Personnel development 4.0
Rethinking Continuing Education
The faster and more digital the world around us becomes, the more companies rely on adapting to stay marketable. But where will the expertise needed to do this come from when there is already a shortage of skilled workers everywhere? The obvious solution can only be in-house - in a permanently lived learning culture that makes it possible to train and develop quickly and according to individual needs. But can the responsibility for this really lie solely with personnel development - and if so, how must it change to meet the challenges that are already knocking loudly and audibly on its doors?
What is personnel development?
Personnel development is a part of human resources. It encompasses all measures for the advancement and further training of all employees based on individual company needs - including the derivation of goals and development of corresponding long-term training strategies.
Next Level: Personnel development 4.0
The addition 4.0 describes the anticipated changes in learning and work culture in the immediate future - driven by digitalization and the immense demands it places on companies, employees and thus personnel development. The talk here is primarily of changes such as...
- the replacement of humans by machines in production processes / humans as supervisors of machines, no longer as an executive force in the production process
- new services provided with the help of robots, drones, bots, ...
- continued increased human-machine interaction with a higher focus on technical understanding.
Correspondingly, personnel development must also change - from static, often still analog training concepts to digital, agile and above all permanent training systems. A provocative thesis currently circulating in this regard: "Personnel development must make itself superfluous in order to have a future." (Christian Böhler) What is meant here is not that there will be no more personnel development in the future, but rather that it will enable employees to learn on their own responsibility and on a permanent basis, so that classic continuing education planning as we know it today will become obsolete. But why do it at all?
Why personnel development must change
Digital transformation and VUCA are no longer buzzwords. Privately and professionally, we live in a rapidly changing world that is characterized by volatility and uncertainty. Consequently, the need for qualifications and further training is increasing, and the ability to adapt and learn are becoming key competencies. Not easy in a society that is simultaneously growing older and older. But as always, knowing the challenges is the basis for finding solutions. So let's address them briefly and painlessly, like ripping off a Band-Aid, before then delving into the solutions in depth:
Challenge of personnel development
The construct of "personnel development" as we have known it up to now is already too rigid for the ever faster moving world of work. Knowledge must be permanently renewed and, in terms of effectiveness, must be available at the time required - if only because it is often no longer possible to foresee in advance what knowledge will be needed in a year's time. The reality, however, is often different: Seminars are still being planned that do not fit the target group or its current needs - and often only as a reaction to already existing deficits. The individual learning experience in the concrete moment of need is completely missing.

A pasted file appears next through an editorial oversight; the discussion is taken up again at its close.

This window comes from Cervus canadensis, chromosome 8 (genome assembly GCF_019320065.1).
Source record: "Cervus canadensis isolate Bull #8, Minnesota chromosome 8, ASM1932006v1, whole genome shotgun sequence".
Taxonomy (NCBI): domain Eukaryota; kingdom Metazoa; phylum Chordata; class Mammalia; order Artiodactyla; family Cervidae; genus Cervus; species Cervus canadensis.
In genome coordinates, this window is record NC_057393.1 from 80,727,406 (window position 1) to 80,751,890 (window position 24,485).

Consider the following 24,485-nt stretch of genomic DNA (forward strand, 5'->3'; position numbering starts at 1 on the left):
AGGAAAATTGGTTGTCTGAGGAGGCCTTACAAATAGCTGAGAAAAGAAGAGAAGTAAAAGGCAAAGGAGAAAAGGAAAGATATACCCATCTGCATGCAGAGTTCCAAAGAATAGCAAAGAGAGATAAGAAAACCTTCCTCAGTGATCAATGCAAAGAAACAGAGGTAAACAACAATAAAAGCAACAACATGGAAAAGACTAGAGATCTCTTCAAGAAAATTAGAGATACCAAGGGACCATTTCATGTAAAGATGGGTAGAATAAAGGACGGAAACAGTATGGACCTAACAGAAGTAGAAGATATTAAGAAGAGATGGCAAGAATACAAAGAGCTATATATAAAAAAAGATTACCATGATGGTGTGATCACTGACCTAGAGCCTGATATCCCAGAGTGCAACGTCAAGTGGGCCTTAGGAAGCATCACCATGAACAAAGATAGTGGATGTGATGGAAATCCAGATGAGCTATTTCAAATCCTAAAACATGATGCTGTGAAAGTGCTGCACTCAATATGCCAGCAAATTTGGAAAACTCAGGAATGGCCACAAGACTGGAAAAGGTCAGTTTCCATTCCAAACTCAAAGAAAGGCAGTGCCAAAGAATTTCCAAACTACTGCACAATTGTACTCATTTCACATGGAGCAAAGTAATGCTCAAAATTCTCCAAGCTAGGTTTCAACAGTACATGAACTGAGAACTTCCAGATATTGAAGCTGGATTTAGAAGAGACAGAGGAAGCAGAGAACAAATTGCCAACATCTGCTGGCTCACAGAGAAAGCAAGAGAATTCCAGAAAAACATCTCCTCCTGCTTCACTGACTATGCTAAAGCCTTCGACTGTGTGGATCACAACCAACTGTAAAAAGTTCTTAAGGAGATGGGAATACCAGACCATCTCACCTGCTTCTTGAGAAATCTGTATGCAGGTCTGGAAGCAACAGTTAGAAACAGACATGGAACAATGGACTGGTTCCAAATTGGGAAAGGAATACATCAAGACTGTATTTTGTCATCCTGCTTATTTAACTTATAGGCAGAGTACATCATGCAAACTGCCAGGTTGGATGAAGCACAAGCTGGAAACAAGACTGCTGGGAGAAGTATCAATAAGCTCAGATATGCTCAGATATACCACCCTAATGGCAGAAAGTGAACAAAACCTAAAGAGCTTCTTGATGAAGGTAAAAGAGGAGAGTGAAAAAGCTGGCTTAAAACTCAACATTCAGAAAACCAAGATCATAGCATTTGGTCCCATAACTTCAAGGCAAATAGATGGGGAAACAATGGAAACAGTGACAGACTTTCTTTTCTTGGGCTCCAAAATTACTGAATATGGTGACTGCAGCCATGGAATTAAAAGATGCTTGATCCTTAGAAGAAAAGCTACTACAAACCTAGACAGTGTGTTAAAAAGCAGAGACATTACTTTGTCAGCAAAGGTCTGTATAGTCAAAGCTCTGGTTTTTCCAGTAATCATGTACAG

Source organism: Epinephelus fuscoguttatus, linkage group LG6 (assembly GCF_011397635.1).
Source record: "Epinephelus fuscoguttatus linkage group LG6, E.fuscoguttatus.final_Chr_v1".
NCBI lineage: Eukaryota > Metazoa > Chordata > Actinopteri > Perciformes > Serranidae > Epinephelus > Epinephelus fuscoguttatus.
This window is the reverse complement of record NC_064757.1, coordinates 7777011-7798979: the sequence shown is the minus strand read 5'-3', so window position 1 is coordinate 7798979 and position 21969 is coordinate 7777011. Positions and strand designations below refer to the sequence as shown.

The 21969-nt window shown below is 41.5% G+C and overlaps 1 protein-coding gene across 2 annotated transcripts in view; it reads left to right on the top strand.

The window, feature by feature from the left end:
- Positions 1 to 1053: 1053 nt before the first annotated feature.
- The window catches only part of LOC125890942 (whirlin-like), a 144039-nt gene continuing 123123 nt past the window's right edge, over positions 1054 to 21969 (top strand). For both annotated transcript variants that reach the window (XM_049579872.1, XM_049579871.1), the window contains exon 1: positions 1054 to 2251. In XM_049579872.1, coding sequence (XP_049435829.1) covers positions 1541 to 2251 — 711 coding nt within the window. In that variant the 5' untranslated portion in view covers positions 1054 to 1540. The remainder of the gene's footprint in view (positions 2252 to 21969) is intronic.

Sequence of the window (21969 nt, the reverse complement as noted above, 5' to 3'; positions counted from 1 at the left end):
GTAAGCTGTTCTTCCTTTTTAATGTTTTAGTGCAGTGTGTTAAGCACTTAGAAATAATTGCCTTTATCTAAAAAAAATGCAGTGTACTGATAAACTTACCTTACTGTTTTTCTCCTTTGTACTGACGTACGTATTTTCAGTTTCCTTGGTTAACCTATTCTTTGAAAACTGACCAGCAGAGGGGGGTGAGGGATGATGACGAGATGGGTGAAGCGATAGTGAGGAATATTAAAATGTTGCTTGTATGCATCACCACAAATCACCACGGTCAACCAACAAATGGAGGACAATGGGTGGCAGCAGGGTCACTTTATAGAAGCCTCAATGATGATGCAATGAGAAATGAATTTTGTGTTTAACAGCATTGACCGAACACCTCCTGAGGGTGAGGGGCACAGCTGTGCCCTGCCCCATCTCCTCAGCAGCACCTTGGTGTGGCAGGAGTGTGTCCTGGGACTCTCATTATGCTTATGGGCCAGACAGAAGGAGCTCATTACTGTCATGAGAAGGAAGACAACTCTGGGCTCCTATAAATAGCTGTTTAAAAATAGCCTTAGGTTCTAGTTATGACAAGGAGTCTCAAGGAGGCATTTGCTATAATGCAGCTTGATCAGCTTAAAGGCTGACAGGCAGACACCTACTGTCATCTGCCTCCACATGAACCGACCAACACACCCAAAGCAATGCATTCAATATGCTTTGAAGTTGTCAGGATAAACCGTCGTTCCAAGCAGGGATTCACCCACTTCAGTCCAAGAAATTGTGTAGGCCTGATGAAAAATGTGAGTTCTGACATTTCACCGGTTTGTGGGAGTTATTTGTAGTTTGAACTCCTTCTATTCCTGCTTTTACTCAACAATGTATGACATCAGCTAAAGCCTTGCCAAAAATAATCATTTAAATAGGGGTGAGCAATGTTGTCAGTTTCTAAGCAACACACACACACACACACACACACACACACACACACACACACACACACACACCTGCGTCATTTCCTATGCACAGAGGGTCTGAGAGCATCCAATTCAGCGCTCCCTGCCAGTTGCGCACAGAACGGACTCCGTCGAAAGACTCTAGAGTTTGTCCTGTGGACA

The result: motivation and completion rates are low, as is the effectiveness of employees, because the current and concretely needed knowledge is missing. Among other things, managerSeminare issue 260 names.
- the lack of digital competence in personnel development
- the insufficient knowledge about their own employees
- and the discrepancy between HR and actual everyday work
as reasons. The consequences for companies are obvious: high training costs for too little benefit, lack of effectiveness and competitiveness and wasted potential.
Labor market challenges
At the same time, the labor market itself is increasingly becoming a challenge: society is aging, accompanied by a lack of digital skills. Younger generations, on the other hand, are increasingly struggling with ever shorter attention spans - after all, all media offerings are geared toward ever faster consumption, to which we have become only too accustomed. And the trend is rising. And then there is still the well-known skilled labor shortage, which has been haunting HR departments like a specter almost across the board for years.
Not easy times for static personnel development. What it needs is change!
In the near future, we will need many more new high-frequency competencies - but they will not emerge on their own. If companies want to remain efficient, successful and marketable, they need personnel development that first develops itself: Digital competencies and an understanding of the changing situation and the new needs of employees are the basis for being able to face the current challenges in the first place. Instead of stockpiling knowledge, it is already time to establish a sustainable and positive learning culture that motivates and empowers employees to learn on their own - whenever they happen to need new knowledge.
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